SIOUX FALLS, S.D. — A woman who was held captive for nine months has underscored the importance of work performed by health care professionals, law enforcement and social workers to rescue and support kidnap victims.
Elizabeth Smart-Gilmour told a South Dakota forum on Wednesday that such work "makes a difference" in the fight against human trafficking and sexual abuse. The conference that ends Thursday aims to raise awareness about human trafficking in the Dakotas, which in North Dakota has been partly fueled by the recent massive influx of workers to the Bakken oil fields.
"People like you brought me back," Smart-Gilmour told the audience.
Smart-Gilmour was taken from her Salt Lake City bedroom in June 2002 at age 14 and held for nine months. Now 26, she described her capture and the repeated sexual assaults she endured. She told how she was moved from Utah to California and constantly threatened with death if she tried to escape.
She stressed that authorities must have protocols in place to deal with rescued victims. Smart-Gilmour recalled how she was handcuffed, taken to the police station and left in a "little room with no windows" right after police officers found her. The situation, she said, did not make her feel comfortable.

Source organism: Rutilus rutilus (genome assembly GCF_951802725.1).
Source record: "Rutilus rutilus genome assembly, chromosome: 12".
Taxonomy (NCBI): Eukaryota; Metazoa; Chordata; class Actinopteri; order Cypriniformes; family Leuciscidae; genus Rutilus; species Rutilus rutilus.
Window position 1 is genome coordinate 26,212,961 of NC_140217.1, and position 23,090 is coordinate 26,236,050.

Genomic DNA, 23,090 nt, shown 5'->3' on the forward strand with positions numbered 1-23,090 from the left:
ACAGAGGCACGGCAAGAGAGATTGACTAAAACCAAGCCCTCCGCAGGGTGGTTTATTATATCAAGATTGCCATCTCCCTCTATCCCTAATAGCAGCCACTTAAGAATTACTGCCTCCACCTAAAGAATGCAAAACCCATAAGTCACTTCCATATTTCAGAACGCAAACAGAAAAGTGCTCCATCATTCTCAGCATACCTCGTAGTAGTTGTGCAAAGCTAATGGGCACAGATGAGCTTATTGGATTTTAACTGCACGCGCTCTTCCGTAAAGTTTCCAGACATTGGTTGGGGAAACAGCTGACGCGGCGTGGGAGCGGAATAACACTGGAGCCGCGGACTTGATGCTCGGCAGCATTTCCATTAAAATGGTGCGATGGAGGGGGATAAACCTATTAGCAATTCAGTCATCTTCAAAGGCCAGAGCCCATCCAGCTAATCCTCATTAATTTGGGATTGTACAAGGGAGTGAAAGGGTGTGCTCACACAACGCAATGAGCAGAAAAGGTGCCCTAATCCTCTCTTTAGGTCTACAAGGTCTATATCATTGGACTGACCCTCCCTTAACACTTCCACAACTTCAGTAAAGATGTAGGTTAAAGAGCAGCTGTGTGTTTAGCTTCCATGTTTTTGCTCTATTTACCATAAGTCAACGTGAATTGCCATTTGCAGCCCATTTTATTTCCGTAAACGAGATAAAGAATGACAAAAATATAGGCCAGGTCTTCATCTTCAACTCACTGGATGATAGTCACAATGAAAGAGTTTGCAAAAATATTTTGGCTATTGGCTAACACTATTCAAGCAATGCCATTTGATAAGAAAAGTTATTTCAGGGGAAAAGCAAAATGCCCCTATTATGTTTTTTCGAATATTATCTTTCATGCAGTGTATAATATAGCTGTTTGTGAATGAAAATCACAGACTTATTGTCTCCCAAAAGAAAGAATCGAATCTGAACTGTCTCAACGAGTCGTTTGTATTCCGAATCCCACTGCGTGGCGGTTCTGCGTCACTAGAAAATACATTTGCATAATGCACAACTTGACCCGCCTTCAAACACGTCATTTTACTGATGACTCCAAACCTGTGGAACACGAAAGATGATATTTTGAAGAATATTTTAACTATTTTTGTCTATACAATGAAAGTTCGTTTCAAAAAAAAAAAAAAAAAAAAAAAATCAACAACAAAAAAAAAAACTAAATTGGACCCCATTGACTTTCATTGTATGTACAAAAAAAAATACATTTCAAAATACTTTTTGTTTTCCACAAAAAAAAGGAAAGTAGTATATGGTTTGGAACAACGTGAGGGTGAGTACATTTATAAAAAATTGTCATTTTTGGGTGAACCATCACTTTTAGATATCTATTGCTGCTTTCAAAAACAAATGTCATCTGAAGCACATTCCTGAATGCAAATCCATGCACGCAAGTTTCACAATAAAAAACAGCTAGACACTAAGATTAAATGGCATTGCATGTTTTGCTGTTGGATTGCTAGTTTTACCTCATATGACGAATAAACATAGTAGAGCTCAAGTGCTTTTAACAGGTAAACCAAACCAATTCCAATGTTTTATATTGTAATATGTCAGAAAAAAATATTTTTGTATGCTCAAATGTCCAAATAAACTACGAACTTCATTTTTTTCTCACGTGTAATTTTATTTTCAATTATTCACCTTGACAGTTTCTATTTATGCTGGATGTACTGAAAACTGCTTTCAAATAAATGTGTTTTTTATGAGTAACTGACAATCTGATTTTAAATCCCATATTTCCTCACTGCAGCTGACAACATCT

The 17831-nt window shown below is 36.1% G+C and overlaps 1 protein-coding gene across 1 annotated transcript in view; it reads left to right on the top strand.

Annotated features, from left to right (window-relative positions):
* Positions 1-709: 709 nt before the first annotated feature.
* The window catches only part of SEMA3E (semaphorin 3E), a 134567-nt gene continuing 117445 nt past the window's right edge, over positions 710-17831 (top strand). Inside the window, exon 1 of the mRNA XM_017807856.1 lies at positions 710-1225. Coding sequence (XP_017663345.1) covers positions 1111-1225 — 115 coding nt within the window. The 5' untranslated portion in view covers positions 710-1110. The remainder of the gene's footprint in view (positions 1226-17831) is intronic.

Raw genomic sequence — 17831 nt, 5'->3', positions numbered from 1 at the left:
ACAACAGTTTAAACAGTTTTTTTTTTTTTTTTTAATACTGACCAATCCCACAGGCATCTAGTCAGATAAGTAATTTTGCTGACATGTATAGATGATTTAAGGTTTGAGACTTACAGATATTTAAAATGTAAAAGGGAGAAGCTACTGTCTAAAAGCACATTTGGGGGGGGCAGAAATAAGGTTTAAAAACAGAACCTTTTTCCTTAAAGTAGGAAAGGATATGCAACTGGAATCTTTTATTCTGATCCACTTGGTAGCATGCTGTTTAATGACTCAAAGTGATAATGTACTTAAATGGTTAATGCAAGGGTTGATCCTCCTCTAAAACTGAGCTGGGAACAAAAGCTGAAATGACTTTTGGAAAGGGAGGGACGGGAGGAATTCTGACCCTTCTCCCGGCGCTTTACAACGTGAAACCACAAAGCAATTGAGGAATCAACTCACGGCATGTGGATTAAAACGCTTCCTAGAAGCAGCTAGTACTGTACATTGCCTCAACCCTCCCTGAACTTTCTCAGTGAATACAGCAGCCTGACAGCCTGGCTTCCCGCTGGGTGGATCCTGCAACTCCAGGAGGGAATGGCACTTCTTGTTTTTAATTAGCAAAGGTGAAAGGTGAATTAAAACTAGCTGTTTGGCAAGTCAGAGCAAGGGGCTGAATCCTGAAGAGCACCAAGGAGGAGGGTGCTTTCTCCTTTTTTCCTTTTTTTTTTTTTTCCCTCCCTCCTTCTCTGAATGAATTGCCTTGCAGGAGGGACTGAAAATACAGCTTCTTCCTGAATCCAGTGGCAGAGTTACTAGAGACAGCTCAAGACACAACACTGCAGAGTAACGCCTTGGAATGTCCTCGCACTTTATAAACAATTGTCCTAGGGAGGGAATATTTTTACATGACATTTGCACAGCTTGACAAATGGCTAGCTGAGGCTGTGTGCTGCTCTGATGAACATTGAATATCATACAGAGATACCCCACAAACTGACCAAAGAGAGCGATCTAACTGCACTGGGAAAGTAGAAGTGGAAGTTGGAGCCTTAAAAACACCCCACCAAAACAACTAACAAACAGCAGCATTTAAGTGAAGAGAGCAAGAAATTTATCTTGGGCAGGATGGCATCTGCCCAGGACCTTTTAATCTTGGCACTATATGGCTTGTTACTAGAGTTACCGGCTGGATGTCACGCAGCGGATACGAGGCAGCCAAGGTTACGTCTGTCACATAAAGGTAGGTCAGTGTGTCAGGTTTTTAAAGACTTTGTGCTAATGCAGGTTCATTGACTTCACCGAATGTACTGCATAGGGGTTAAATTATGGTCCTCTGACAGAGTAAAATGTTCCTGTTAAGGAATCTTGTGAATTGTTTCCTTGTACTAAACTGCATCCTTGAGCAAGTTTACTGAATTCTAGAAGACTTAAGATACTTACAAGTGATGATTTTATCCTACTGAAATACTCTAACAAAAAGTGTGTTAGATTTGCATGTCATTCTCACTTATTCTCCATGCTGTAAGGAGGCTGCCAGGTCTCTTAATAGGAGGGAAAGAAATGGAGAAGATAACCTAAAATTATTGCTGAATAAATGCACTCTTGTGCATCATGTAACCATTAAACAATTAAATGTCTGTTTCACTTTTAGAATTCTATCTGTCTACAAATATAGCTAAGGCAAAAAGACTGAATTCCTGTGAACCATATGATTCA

Since her rescue, she has started the Elizabeth Smart Foundation to protect children and educate them about violent and sexual crimes.
U.S. Attorney Brendan Johnson from South Dakota and U.S. Attorney Timothy Purdon from North Dakota are sponsoring the three-day conference. They said human trafficking in the Dakotas involves local victims, not people brought from abroad.
While the Bakken's oil boom has gifted North Dakota with prosperity and population growth in recent years, it has also led to prostitution and human trafficking.
"There's no question that more people equals more crime," Purdon said Wednesday.
Victim advocates in North Dakota have called for the establishment of a shelter for victims of human trafficking in Williston, in the heart of oil country. Victims nowadays can be housed in domestic violence shelters, but these facilities are already strained by an increase in domestic violence also attributed to the population boom.